Increase! The hacked web page on the cellphone web site steals clients' card particulars
Enlarge /. Computer hacker character stealing money online. Vector flat cartoon illustration
If you're looking for a new mobile phone plan in the market, don't look to Boom! Cell phone, mobile phone. That is, unless you don't mind that your sensitive payment card information is sent to criminals in an attack that has been going on for the past few hours.
According to researchers at the security company Malwarebytes, Boom! Mobile's boom.us website is infected with a malicious script that scans payment card details and sends them to a server controlled by a criminal group. Researchers have named Fullz House. The malicious script is called by a single line that contains mostly nonsense characters when viewed with the human eye.
"This skimmer is pretty noisy as it filters out data every time it detects a change in the fields displayed on the current page," the Malwarebytes researchers wrote in a post published Monday. "From a network traffic perspective, you can see each leak as a single GET request with the data encoded in Base64."
Scrambling the data into Base64 strings hides the real content. Decoding the strings is trivial and is done once the members of the Fullz house receive it.
How exactly the vicious line was added to the boom! Website is not clear. As Malwarebytes discovered, this site security scan by security firm Sucuri shows Boom.us is running PHP 5.6.40, a version that has been deprecated as of January 2019 and has known security vulnerabilities. It is possible that an attacker could have found a way to exploit one or more PHP vulnerabilities, but there could also be other explanations.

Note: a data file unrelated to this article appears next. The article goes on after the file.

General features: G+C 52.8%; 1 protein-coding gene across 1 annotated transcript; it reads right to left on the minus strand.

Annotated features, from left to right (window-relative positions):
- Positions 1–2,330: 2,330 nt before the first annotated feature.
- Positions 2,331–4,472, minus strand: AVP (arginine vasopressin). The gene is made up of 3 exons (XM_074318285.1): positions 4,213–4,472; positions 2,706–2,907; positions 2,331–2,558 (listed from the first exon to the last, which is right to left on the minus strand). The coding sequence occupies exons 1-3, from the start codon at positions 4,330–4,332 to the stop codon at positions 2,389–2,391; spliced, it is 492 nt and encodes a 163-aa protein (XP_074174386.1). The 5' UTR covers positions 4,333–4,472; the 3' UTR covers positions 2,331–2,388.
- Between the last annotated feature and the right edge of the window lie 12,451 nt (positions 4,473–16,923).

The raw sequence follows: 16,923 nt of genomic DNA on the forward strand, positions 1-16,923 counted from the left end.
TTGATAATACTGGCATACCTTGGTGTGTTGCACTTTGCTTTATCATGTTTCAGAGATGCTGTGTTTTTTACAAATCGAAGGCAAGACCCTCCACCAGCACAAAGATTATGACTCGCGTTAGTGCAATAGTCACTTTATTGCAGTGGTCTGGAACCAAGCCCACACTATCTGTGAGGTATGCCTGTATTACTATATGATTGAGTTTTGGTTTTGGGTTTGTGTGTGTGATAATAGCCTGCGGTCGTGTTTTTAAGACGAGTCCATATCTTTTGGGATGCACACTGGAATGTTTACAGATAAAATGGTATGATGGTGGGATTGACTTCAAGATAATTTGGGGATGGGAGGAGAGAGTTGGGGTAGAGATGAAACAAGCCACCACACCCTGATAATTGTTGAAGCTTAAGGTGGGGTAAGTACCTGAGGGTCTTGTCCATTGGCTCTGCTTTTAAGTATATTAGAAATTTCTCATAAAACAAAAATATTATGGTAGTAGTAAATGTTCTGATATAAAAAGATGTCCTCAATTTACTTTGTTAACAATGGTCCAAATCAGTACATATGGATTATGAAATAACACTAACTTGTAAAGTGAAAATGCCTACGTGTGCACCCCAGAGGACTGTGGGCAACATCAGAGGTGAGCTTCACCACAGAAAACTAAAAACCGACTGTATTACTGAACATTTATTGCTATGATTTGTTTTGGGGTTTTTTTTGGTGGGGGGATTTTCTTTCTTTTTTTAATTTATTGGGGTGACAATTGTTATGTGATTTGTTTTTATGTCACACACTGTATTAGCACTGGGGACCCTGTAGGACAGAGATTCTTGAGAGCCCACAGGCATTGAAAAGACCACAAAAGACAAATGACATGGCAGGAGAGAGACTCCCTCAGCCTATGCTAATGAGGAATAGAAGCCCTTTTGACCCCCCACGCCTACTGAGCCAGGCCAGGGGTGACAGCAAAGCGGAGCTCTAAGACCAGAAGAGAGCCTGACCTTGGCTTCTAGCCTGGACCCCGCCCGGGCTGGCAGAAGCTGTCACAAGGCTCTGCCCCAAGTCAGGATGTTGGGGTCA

The name Fullz House is an allusion to Fullz, which stands for the full or full details of a credit or debit card. A fullz usually contains the full name and billing address of the owner. Card number, expiration date and security code; and often a social security number and date of birth. A fullz sells much more than just partial information in underground markets. Malwarebytes said it had seen Fullz House before.
People considering purchasing a new phone plan should contact Boom! Keep away, at least until the skimmer script is removed. The virus protection from Malwarebytes and some other providers also warns you when users visit a website that is infected with one of these skimmers. Boom! Representatives have not responded to messages asking for a comment on this post.